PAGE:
Now that the Colorado athletic department knows it has the luxury of offering more contracts to coaches, the work is underway to figure out how to use those contracts.
Last month, Governor John Hickenlooper signed Senate bill 17-041, which will allow more contracts for those in the athletic department. For years, the Buffs have been hamstrung by state legislation that limited state schools to just six contracts per campus.
CU has been using all six in athletics, but no longer operating with that restriction gives the Buffs better opportunities to hire and retain quality coaches.
"It is a game changer for us," CU head football coach Mike MacIntyre said. "It was a big problem when I first got here."
With athletic director Rick George, MacIntyre, head men's basketball coach Tad Boyle, head women's basketball coach JR Payne and head volleyball coach Jesse Mahoney having contracts, MacIntyre has been able to offer just one of his nine assistants the security of a contract.
Currently, defensive coordinator DJ Eliot is the only football assistant with a contract, signing a three-year deal worth $700,000 annually when he was hired in February.
Other coaches at CU - in football and all other sports - are at-will employees with no long-term job security.
The inability to offer contracts has prevented CU from hiring some coaches who took more security elsewhere, and it's also led some coaches to leave the Buffs simply because of the security they were offered by another school.
Just because the Buffs can offer unlimited contracts doesn't mean they will. George said the Buffs are currently in the process of developing their plan on how to wisely use their contracts. The new law is scheduled to go into effect on Aug. 9, giving the Buffs plenty of time to work on their policy.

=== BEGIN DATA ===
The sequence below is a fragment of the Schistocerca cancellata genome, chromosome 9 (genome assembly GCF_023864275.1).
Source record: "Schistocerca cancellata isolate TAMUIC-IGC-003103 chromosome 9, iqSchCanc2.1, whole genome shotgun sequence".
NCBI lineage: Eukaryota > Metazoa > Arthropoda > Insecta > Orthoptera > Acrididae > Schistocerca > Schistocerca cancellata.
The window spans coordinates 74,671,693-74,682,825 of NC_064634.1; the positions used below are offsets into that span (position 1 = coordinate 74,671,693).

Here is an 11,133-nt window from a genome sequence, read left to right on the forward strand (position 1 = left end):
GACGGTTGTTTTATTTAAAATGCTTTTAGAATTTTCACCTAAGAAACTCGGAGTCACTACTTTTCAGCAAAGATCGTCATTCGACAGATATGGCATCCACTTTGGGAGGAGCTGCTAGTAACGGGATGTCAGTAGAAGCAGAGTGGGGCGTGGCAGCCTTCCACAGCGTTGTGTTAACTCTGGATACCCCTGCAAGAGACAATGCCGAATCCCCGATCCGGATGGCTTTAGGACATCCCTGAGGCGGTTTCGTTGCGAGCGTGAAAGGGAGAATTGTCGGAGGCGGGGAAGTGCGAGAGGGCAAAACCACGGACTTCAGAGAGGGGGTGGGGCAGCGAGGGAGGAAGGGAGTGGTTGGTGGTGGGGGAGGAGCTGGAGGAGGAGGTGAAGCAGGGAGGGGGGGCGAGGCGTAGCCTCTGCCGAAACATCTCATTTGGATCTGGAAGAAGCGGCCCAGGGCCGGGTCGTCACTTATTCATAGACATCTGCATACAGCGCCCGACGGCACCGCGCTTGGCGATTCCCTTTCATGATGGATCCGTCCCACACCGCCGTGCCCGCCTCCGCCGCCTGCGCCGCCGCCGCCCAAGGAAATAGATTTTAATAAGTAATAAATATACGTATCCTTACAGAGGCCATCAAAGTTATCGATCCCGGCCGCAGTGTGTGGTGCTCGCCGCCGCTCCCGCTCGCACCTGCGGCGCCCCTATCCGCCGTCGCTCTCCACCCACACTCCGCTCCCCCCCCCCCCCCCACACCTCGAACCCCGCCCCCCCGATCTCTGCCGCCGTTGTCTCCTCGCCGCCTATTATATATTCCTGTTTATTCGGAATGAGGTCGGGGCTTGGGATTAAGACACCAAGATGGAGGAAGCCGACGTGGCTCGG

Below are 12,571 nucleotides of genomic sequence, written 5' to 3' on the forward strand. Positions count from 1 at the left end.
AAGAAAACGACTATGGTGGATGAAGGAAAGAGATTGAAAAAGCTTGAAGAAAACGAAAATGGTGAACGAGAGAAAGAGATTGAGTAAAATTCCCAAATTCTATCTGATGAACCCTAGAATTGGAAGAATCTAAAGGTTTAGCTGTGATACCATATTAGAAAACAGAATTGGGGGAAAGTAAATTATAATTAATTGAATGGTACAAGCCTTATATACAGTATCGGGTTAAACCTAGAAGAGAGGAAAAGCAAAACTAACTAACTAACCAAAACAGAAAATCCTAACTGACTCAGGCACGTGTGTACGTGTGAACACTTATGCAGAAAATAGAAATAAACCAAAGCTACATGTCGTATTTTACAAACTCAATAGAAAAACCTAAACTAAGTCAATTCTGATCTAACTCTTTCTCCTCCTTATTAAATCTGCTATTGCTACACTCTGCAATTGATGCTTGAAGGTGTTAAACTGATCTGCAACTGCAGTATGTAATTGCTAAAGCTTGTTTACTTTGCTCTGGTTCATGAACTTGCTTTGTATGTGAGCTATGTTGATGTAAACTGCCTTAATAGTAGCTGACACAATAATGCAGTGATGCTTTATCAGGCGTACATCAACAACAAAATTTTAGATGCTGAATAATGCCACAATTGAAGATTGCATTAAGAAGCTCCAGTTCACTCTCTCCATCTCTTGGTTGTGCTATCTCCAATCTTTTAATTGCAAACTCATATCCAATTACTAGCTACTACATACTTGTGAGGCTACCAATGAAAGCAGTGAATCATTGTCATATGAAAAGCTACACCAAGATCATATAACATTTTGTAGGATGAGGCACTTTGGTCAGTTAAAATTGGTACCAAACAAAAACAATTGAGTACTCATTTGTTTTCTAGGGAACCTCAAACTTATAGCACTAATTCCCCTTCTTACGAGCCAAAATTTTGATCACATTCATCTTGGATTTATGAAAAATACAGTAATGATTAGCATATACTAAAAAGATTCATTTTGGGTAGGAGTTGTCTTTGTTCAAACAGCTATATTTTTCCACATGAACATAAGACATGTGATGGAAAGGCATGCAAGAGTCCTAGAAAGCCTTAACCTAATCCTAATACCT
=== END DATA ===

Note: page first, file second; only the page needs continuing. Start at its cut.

"What we have to do is we have to put together our policy and what that's going to look like," George said. "We'll be thoughtful about it, and we won't probably finalize the policy until sometime in June."
George and his staff are consulting other schools that have been able to use more multi-year contracts.
Utah, for example, has in the past limited football coordinators to two-year deals and other football assistants to one-year contracts.
CU will also look into the timeframe for contracts and how they will differ per sport. A football coach contract might run from Jan. 1 to Dec. 31, while a basketball coach contract might go from May 1 to April 30.
"We've begun to dive into that and look at all of that and then we'll put together a plan and a policy that we'll put in front of the chancellor and the board," George said. "We'll have a lot of data because we're talking to our peers in the conference and we'll talk to some peers around the country and hopefully have something done by June."